Uncharted: The Lost Legacy Has Good Representation

For decades, video games have put men at the forefront – as in, literally so much box art features a white dude with a gun slung over his shoulder, moodily looking away because they can’t bear the male gaze that’s normally directed towards their female counterparts. Uncharted: The Lost Legacy forgoes the norms of male action heroes such as the series’ own Nathan Drake and instead stars Chloe Frazer and Nadine Ross, two complete badasses on the hunt for lost treasure, redemption, and vengeance – in reverse order, the treasure is just a cover, really. Originally conceived as an expansion for Uncharted 4, Lost Legacy grew until it became a fully fledged game of its own, and it’s one of the series’ best.

Women have always been in video games – from gaming’s first female protagonist in Score, to Lara Croft in Tomb Raider and Aloy in Horizon Zero Dawn – but their roles are often few and far between, so it’s nice to see more large studios developing games with female leads. As the amount of women working in the games industry grows, and the number of female characters within the medium rises, their stories become far better written, featuring multifaceted personalities and eschewing traditional gender norms for more nuanced perspectives. Although Lost Legacy wasn’t written by a woman, I still think it does well to avoid some of the more notorious sexist pitfalls we’ve seen time and time again in the industry.

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Lost Legacy begins in media res and places you in the shoes of Chloe Frazer, a returning character from the series first introduced in Uncharted 2. Her initial foray into the world of Uncharted was far more stereotypical: she was Nathan Drake’s new love interest, she was deceptive, and she was competition to Elena Fisher, Nathan’s true love. Now, she’s a kickass treasure hunter on her own journey who don’t need no man. She quickly meets up with Nadine Ross, a mercenary leader who played foil to the Drake brothers in Uncharted 4. She was a brilliant villain and makes an even better ally. Chloe hires her because she’s one of the best there is, despite their conflicting history with the boys – everyone in their line of work has tried to kill each other at some point, and there’s little point in dwelling on the past.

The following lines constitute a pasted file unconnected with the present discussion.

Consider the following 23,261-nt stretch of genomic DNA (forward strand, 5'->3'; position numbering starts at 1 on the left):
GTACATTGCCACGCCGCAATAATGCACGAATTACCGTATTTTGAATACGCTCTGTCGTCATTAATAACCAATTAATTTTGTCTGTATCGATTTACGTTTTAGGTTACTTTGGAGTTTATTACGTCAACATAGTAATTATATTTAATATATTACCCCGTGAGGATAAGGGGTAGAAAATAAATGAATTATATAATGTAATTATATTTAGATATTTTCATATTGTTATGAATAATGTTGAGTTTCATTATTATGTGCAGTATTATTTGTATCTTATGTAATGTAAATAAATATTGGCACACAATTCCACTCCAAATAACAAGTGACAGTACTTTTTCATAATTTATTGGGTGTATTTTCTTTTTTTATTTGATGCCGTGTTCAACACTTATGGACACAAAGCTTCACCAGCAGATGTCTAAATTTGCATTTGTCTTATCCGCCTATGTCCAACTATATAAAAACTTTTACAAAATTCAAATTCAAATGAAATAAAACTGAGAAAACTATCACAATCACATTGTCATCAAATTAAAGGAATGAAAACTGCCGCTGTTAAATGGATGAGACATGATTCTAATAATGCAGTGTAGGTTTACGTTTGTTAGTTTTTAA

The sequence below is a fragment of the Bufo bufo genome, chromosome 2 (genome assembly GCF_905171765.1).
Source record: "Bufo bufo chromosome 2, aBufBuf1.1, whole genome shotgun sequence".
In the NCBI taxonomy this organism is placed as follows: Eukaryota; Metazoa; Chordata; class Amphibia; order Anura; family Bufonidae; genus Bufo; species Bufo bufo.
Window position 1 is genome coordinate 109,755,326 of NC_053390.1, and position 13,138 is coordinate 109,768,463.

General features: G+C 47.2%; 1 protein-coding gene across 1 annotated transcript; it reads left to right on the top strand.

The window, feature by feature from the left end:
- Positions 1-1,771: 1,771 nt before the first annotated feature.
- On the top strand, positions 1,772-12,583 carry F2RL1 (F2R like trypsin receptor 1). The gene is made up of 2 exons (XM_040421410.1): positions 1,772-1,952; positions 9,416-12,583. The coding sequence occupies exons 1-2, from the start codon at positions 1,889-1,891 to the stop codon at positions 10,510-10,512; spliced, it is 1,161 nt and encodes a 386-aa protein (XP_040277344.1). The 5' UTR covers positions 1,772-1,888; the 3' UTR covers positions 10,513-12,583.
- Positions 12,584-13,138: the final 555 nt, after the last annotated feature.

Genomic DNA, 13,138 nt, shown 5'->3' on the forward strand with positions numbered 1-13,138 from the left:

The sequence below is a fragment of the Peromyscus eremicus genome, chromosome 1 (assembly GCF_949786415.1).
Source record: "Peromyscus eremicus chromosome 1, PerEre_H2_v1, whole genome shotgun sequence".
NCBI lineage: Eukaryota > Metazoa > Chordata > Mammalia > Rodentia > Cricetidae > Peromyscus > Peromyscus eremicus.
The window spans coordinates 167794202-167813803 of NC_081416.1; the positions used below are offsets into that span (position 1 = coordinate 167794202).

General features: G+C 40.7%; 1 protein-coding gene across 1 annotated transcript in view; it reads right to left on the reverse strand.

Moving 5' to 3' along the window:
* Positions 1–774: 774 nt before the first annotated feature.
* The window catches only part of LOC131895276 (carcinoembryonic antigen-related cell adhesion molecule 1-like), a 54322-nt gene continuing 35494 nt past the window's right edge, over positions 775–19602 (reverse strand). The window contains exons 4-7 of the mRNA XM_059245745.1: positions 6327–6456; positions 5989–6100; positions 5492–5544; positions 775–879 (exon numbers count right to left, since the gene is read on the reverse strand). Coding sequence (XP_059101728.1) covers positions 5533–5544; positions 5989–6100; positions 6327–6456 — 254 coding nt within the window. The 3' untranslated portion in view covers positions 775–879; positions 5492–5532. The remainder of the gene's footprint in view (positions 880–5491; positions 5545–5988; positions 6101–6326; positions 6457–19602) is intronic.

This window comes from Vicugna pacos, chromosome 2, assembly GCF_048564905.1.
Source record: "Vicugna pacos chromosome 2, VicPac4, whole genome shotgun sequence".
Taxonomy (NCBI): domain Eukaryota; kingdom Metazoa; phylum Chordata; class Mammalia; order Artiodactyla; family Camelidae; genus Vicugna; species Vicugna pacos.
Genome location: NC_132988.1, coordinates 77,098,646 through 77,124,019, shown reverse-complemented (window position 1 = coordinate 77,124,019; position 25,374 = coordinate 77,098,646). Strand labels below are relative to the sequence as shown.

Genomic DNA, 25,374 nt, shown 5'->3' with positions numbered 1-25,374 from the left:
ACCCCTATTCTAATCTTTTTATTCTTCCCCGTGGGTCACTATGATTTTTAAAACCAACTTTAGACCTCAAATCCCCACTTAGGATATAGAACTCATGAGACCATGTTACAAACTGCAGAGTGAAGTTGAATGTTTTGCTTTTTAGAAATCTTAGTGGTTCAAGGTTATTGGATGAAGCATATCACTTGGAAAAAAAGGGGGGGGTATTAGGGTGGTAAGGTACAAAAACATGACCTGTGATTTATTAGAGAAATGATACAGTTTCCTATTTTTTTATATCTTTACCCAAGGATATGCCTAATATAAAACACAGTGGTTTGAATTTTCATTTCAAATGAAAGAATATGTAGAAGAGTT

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Nadine and Chloe really couldn’t be more different, which is a good thing. In Lost Legacy, Chloe is basically the female version of Nathan: wise-cracking, smart, impulsive, and lovable despite being a bit of a dick. Nadine is professional, irascible, and no-nonsense – a true mercenary. The friction between the two creates a fiery dynamic that eventually blossoms into a beautiful friendship over the course of their adventure. It’s a familiar character journey, but it’s one that is all too often left to men, while the women squabble and shoot daggers at each other in the background before being shoved into the limelight to help facilitate a straight romance.